Pheasant Hunting in Colorado
It was a chilly morning as I drove out to Rocky Mountain Roosters on the high plains of central Colorado. The pine trees were coated with frost on their north-facing sides from a cold front that came through the night before with some moisture in the air. It was sunny and 21 degrees, getting warmer as I continued on the 1 ½ hour drive. I was meeting a good friend of mine, John Padilla, and his 10 year old son Joe to hunt pheasants. As I drove over the rolling hills and pine-covered bluffs, I thought about what a special day this was going to be. Young Joe had never been hunting before, and being a part of a child’s first hunt is not only heart-warming, but also something I take very seriously.
I have known John for 19 years; we met while working at the same company back in 1994. We did some things socially together back then; we played softball, went out for beers once in a while, and had an incredible weekend when my then-wife was out of town, but that’s another story. Over the years we have stayed in touch professionally, and when we met for lunch a couple of months ago, we decided to go on a pheasant hunt together. When you hunt with someone it builds a deeper bond than playing softball or drinking beer, and I was really looking forward to this day.
I met John and Joe at the Rocky Mountain Roosters clubhouse, and I could see the excitement in Joe’s eyes to get out and hunt. We got Joe a 20 gauge shotgun to use for the day from the clubhouse, and then went out to the clays range to do some shooting. I think the gun was taller than Joe is, but he did his best to handle it. John showed Joe how to load the gun and operate the action, told him when to put the safety on and off, and helped him with his aiming technique. The clays were a little difficult to hit, for all of us, but once we got in the field it was a different story.
Our guide was RJ, a sophomore in high school, who comes from a family of bird hunting guides and dog trainers. He had been working as a protégée for the past 6 years, and this was his first season as a guide, and he had learned well. He had German Short-Haired pointers – Jester, and Jewel, and then later we gave Jester a rest and hunted with Mojo, who was a beast of a dog, what energy he had!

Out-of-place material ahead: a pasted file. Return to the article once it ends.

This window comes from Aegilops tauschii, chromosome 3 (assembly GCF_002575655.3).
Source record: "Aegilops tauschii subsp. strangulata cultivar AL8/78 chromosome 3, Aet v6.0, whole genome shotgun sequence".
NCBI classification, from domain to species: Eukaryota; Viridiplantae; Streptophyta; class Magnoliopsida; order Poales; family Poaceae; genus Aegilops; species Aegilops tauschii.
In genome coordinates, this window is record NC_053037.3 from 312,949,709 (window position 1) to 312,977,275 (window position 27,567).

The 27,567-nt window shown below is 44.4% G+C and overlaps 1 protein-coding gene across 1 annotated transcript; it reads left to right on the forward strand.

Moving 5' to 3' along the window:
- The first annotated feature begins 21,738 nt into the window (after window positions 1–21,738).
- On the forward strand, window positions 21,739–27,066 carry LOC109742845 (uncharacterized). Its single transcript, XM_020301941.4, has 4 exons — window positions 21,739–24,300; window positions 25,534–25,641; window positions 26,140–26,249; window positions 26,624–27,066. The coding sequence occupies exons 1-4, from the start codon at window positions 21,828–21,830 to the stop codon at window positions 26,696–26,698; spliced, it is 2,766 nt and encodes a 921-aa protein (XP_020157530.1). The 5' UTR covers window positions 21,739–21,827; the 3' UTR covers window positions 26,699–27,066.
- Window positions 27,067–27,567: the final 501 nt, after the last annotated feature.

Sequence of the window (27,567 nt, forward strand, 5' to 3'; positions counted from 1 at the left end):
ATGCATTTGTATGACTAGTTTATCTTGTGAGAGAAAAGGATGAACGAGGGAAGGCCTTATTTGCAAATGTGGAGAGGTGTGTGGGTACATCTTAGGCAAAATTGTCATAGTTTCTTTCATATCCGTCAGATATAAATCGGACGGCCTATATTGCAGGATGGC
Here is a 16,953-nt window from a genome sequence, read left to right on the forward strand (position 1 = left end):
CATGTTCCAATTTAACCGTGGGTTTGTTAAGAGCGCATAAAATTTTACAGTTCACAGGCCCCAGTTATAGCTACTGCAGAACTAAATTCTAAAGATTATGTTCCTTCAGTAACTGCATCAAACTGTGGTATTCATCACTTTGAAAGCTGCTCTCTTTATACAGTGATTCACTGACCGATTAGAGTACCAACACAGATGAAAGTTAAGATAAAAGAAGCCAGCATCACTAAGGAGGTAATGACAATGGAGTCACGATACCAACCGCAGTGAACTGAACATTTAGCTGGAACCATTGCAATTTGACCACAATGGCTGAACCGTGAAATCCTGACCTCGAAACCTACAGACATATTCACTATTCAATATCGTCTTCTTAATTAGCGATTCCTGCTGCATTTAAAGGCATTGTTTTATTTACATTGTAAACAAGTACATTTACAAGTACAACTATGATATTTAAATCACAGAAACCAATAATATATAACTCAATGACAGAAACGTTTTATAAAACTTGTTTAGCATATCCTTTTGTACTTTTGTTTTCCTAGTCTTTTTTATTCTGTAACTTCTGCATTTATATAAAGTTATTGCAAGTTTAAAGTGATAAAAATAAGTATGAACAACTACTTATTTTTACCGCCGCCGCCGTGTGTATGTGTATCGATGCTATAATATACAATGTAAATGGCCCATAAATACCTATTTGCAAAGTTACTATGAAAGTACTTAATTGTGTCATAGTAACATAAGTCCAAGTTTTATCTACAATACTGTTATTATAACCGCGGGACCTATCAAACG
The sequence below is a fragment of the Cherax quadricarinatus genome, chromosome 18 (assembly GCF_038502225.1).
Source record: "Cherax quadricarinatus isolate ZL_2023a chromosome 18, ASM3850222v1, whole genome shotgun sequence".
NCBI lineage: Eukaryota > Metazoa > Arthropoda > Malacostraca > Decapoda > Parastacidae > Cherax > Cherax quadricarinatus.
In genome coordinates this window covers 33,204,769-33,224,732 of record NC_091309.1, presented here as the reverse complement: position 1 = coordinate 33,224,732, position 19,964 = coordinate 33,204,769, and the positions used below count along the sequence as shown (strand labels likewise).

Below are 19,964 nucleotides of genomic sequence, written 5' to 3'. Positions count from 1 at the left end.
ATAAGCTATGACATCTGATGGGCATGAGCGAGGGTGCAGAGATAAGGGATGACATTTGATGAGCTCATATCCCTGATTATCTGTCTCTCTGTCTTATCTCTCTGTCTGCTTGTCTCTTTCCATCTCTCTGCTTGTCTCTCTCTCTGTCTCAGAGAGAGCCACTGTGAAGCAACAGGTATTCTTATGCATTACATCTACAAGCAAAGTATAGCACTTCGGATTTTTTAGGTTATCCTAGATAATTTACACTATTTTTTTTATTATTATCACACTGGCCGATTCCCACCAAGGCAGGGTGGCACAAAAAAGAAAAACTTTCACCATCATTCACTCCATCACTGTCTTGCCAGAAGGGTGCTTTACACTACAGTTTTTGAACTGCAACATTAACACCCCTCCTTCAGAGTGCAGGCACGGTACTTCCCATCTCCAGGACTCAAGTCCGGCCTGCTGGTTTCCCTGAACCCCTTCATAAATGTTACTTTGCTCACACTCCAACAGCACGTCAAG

We drove a couple of miles from the clubhouse on a rough two-track road, weaving through the rolling hills to our hunting area. RJ got the dogs ready while John, Joe, and I got our cold weather gear on and got our guns ready. At the time it was about 26 degrees with a slight wind from the north, and a scattered covering of clouds in the shape of a horse’s mane, which meant a storm was on its way.
We headed east with the dogs scanning the ground in front of us. Click here to see a video. It is amazing to watch bird dogs work, and they thoroughly enjoy doing what they do. These pointers range from side-to-side within gun range, and they freeze on point when they find a bird. If one dog finds a bird and points, the other dog will stop to honor the point, and the dogs will hold until the guide instructs them to flush. Pheasants like to hold still if they feel pressured, and they will run before they fly, so having dogs is crucial to success.
It took a while to find our first bird, but then the dogs got birdy with their short tails flipping quickly from side-to-side as they closed in on a bird. Then the dogs froze like a statue, waiting for RJ to give the signal to flush, and then we had our first pheasant in the air, which I completely missed. We got into birds pretty consistently throughout the afternoon, and John made some great shots, bringing down three pheasants. Click here for more video.
The cold north wind picked up in the afternoon, and low clouds covered the sky. After we took a quick rest, RJ put Jester in his crate and brought out Mojo, and we headed out again. At a rise of a hill Mojo went on point, with Jewel holding steady about 10 yards away. We approached slowly, got our guns in position, and RJ gave the command to flush. The pheasant flew up and then caught the wind, and Joe made an excellent shot to bring down his first pheasant! What an exciting moment that was! Mojo retrieved the bird, and the look on Joe’s face was priceless.
It was a great day of hunting, and I have to say something about little Joe. First of all it is great to see a dad like John getting his boy out there to hunt. But Joe was amazing today! It was cold, it was windy, he was carrying a gun as big as he is, he had to keep up with us adults walking, and he never complained once about anything. We easily walked five miles today, and not on a bike path, rather on rugged terrain, and Joe kept up with us with no problem. He was so excited about the whole trip, he was a little trooper. Just to see his enthusiasm and grit, that’s the kind of young people that we sportsmen need in order for our traditions continue. It was very satisfying to see Joe have the day that he had, and before we made it back to the clubhouse at the end of the day he was asking when he could do it again. What a fine young boy! Click here to see Joe’s comments.
If you read my articles or know about me, you know that for me it is all about the experience, and today was one of the best experiences I’ve had. To see a young boy go on his first hunt and get his first pheasant was just a gem in my life, I truly enjoyed today. I hope that I will have many more hunting adventures with John and Joe in the future.